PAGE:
I just finished reading Side-by-side images expose a glitch in Google’s maps which highlights some shortcomings of Google Maps (GM), which the writer call as "glitches".
I find that amusing because I often hear the same assertions against OSM. Immediately, I wondered how the OSM community is faring in those same areas:
Morro dos Prazeres
Nomgon, Ömnögovi Province, Gobi
So, is OSM, at large - and in those specific areas, doing any better than GM, right now? No, not really. Not yet.
We all know that it's the local community that makes the real difference, and it's unlikely there's any active ones there, hence the very bare coverage.
In the long run, as soon as these areas do get better data, the Open nature of the data license provided by OSM makes it superior to what GM may offer.
While the article decries about the lack of data, and call these communities "invisible" from GM (and their end-users.) The writer may not have known why OSM is the platform of choice by many humanitarian organizations.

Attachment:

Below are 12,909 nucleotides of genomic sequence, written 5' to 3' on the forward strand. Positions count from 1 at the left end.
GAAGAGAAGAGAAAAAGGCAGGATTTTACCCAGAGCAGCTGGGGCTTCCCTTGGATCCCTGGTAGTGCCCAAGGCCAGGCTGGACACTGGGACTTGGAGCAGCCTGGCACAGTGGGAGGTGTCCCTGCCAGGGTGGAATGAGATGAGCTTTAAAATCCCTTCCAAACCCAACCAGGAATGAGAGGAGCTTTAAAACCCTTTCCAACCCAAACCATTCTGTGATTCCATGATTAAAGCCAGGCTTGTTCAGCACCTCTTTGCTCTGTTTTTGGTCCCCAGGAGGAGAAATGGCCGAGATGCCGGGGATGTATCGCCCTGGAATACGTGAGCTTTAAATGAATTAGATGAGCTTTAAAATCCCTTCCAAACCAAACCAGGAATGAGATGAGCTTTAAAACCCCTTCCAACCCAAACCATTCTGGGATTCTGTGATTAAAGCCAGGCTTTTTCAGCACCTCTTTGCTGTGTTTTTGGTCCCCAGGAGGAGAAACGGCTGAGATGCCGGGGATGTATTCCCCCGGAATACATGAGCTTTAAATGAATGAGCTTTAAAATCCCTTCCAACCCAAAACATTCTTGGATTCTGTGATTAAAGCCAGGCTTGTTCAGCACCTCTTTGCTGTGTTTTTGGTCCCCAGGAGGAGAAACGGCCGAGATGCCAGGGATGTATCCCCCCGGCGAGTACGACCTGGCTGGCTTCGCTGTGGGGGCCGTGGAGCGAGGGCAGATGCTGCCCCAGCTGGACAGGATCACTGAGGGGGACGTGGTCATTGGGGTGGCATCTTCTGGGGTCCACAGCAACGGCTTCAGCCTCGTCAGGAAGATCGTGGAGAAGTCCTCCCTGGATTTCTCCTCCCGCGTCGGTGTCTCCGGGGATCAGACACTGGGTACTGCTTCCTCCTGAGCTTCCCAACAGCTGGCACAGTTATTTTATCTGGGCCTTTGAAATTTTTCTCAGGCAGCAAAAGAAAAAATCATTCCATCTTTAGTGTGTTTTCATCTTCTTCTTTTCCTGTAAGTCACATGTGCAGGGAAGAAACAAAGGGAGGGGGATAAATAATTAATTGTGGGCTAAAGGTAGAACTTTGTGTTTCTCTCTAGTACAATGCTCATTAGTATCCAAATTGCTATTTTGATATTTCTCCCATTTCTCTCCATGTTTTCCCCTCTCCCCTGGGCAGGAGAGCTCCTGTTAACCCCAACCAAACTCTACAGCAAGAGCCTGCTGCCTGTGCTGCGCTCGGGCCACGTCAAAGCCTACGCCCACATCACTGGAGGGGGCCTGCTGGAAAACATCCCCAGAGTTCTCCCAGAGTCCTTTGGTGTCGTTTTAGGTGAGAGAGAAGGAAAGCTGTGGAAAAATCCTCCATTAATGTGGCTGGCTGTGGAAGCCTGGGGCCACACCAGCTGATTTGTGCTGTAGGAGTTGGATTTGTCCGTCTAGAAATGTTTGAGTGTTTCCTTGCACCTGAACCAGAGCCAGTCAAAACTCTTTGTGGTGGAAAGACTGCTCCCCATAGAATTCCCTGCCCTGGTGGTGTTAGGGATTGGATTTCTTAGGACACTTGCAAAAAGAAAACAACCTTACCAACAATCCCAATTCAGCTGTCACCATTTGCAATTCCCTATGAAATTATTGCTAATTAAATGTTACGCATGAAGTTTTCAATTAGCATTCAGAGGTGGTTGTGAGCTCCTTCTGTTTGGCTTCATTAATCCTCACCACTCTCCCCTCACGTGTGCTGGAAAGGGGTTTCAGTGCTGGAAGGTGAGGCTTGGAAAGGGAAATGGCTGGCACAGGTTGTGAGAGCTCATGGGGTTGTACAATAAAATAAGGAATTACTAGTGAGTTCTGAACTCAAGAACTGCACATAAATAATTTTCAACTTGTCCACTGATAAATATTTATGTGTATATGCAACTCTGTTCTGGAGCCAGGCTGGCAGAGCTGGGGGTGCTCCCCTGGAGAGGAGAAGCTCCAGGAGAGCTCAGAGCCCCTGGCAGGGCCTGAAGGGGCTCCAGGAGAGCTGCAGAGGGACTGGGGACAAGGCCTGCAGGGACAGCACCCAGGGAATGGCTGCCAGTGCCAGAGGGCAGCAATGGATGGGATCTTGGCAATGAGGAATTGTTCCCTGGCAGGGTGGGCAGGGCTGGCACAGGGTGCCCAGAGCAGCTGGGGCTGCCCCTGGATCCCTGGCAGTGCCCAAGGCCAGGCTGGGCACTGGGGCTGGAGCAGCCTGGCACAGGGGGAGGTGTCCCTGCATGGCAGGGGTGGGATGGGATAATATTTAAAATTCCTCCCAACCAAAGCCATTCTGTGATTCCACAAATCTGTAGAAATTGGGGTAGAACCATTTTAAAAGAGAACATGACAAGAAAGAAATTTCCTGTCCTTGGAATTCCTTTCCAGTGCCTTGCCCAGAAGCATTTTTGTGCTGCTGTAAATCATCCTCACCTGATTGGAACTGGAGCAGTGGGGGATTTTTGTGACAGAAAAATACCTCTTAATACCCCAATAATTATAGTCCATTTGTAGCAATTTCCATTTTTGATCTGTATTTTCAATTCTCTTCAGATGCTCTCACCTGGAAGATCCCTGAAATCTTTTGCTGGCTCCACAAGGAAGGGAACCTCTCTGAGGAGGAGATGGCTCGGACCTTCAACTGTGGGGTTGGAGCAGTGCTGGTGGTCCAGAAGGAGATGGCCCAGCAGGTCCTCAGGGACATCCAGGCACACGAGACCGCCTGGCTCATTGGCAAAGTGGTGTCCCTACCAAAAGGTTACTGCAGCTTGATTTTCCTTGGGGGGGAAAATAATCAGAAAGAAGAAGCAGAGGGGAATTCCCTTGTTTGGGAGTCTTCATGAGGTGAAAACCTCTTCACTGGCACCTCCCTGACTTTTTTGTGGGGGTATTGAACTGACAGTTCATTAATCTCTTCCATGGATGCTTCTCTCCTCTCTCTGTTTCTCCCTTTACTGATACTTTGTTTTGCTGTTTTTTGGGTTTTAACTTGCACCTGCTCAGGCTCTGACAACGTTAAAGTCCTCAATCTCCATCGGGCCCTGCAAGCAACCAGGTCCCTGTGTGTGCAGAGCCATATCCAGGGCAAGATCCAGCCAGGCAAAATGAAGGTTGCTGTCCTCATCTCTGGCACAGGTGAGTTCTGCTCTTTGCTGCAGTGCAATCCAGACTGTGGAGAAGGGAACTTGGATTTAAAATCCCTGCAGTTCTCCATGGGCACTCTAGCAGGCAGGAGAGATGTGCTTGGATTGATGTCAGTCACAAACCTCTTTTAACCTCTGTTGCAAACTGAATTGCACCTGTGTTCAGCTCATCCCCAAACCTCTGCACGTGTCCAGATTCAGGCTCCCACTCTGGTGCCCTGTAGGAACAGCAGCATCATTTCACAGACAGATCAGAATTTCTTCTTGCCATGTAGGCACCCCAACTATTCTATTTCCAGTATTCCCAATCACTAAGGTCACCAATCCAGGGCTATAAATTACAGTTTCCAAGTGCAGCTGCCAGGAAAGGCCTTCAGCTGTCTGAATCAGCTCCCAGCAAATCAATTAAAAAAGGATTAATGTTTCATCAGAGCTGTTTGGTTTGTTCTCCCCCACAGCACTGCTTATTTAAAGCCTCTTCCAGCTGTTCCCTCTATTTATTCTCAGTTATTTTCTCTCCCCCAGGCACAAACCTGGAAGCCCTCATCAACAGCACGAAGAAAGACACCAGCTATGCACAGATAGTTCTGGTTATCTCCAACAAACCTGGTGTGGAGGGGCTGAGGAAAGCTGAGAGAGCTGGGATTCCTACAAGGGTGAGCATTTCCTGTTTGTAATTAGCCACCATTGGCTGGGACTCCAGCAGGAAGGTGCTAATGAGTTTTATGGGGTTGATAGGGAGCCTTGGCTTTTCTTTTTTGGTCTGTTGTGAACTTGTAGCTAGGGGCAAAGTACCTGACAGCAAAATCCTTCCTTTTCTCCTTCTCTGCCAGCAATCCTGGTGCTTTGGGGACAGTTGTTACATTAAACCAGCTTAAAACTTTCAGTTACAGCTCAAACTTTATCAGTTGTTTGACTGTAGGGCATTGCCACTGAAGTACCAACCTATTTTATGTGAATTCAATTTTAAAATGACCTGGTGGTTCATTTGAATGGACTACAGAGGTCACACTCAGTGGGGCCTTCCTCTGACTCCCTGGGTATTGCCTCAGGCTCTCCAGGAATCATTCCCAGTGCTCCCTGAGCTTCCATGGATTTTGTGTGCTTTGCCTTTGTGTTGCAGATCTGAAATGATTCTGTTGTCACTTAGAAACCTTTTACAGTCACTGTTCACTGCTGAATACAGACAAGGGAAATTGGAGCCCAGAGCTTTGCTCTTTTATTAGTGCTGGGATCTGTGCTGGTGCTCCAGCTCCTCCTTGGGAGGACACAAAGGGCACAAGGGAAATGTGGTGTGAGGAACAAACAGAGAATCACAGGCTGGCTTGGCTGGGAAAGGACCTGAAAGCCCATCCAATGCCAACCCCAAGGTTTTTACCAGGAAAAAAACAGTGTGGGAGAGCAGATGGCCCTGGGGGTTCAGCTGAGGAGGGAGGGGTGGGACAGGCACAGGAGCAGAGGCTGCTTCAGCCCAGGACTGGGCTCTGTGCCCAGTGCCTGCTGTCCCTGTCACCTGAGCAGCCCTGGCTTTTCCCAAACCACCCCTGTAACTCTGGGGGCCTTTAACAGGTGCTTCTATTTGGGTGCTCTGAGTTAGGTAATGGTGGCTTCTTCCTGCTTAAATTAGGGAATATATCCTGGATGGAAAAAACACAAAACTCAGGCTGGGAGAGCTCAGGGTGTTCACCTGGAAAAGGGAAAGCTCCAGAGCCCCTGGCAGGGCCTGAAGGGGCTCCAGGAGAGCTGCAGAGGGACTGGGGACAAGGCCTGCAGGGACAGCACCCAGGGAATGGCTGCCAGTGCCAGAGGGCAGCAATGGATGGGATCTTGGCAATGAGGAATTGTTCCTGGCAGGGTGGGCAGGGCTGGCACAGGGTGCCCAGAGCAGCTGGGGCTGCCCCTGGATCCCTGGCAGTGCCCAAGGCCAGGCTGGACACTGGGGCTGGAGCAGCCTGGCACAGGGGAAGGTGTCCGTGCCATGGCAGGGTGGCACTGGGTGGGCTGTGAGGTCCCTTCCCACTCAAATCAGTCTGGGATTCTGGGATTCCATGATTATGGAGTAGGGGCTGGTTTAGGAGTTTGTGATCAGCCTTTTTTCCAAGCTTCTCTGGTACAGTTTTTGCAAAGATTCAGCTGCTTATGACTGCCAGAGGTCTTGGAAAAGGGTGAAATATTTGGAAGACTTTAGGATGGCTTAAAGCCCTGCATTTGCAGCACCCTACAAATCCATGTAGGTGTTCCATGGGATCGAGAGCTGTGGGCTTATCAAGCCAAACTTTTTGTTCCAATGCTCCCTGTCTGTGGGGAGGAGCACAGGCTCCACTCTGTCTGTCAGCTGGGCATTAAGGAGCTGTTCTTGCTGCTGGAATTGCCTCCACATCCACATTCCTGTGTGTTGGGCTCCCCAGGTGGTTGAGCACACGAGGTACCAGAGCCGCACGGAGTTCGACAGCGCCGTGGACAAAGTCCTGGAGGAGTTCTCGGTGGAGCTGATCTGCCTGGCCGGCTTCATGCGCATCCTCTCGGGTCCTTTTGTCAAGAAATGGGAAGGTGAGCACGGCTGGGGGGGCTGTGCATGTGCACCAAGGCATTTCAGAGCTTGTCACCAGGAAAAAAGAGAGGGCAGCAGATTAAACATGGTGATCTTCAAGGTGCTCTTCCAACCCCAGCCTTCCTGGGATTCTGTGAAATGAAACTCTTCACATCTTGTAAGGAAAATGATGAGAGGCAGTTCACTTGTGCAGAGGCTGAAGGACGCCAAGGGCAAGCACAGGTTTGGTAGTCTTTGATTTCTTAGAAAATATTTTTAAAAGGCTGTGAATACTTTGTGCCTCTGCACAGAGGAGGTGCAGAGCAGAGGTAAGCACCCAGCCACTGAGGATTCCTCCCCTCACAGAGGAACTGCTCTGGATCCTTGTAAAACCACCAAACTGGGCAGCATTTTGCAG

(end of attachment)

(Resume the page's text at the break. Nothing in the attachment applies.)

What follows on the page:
When communities recognize the need to become "visible" by being depicted in public maps, to have a voice in governance, they are very welcome to do so in OSM. The community mapping efforts of the Kibera project in Nairobi, Kenya, its empowerment of the community that's called the largest slum in Africa proves that. And that effort is happening in many nooks and corners all over the world. External actors could introduce OSM mapping, but it can only be sustained by an active community of contributors and end-users.
Kibera - from blank spot, to one of the most densest mapped neighbourhoods in OSM today. © 2017 © OpenStreetMap.org contributors
As a commercial enterprise, GM cannot be faulted for their underlying (commercial) reasons for doing things.
In OSM, I'd like to think we map simply because we can.